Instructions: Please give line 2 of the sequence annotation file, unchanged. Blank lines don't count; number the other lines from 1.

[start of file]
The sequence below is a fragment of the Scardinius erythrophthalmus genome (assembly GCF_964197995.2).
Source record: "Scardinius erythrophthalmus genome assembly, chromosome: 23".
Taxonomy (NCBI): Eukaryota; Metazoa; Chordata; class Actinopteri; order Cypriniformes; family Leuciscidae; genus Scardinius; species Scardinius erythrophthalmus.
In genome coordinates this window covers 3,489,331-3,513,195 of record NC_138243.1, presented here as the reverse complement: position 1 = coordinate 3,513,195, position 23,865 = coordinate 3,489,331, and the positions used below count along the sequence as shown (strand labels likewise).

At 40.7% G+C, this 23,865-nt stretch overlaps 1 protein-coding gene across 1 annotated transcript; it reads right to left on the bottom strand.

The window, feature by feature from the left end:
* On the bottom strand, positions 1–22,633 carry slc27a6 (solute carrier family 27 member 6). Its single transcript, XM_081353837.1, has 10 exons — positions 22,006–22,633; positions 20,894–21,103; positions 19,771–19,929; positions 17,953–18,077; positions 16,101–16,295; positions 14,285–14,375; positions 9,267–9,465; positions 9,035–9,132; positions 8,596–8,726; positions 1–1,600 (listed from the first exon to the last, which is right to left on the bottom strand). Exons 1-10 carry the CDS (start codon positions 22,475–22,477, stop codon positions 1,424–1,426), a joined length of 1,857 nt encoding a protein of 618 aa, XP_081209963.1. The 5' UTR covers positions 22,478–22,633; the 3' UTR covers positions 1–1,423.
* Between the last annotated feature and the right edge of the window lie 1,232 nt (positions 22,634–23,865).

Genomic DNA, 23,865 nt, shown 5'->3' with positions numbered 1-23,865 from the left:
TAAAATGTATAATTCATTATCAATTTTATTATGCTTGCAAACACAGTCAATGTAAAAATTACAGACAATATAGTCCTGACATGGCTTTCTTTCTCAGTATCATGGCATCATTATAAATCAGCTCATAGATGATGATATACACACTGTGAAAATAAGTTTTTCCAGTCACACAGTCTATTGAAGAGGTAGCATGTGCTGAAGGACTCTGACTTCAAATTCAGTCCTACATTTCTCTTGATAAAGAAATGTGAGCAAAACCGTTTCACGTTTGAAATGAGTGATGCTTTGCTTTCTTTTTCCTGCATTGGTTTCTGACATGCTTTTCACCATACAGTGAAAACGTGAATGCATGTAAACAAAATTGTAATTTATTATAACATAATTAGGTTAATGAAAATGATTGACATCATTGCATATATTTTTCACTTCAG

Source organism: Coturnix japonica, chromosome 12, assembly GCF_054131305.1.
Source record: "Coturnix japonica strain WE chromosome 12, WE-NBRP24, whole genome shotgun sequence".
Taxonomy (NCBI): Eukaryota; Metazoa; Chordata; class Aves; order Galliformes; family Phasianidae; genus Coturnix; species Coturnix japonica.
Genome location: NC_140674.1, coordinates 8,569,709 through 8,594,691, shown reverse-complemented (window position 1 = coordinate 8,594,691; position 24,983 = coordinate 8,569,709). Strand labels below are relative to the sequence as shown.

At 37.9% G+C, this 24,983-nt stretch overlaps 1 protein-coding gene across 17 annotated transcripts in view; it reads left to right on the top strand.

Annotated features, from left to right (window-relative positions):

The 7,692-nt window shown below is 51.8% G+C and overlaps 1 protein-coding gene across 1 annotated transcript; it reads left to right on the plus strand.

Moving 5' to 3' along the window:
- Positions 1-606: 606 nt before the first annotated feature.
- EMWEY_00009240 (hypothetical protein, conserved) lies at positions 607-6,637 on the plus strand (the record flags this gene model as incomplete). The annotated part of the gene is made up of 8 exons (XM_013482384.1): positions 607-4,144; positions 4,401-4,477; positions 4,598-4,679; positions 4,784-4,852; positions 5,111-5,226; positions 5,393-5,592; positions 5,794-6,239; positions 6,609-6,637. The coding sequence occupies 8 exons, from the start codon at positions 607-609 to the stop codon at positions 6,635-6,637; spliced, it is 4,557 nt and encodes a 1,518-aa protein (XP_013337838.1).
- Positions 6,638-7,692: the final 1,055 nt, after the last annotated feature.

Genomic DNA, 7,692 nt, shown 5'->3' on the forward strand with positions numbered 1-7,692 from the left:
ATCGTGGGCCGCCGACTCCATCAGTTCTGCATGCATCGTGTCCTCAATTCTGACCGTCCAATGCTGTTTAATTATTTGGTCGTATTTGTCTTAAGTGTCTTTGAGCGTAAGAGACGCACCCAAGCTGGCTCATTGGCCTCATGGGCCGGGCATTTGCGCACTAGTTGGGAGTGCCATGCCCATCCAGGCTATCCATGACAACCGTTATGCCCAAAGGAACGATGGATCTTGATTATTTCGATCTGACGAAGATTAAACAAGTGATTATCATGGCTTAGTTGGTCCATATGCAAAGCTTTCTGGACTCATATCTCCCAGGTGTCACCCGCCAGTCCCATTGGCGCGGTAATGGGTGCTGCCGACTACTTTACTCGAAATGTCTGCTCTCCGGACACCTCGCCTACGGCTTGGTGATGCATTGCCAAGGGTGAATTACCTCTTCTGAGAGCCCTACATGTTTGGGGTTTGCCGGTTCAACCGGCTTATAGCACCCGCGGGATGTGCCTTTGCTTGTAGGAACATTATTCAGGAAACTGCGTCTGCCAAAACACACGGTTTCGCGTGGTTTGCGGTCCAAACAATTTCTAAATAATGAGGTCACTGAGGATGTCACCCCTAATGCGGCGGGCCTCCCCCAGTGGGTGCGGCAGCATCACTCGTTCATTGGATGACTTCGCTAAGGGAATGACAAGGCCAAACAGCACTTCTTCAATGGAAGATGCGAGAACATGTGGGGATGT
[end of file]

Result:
Source record: "Scardinius erythrophthalmus genome assembly, chromosome: 23".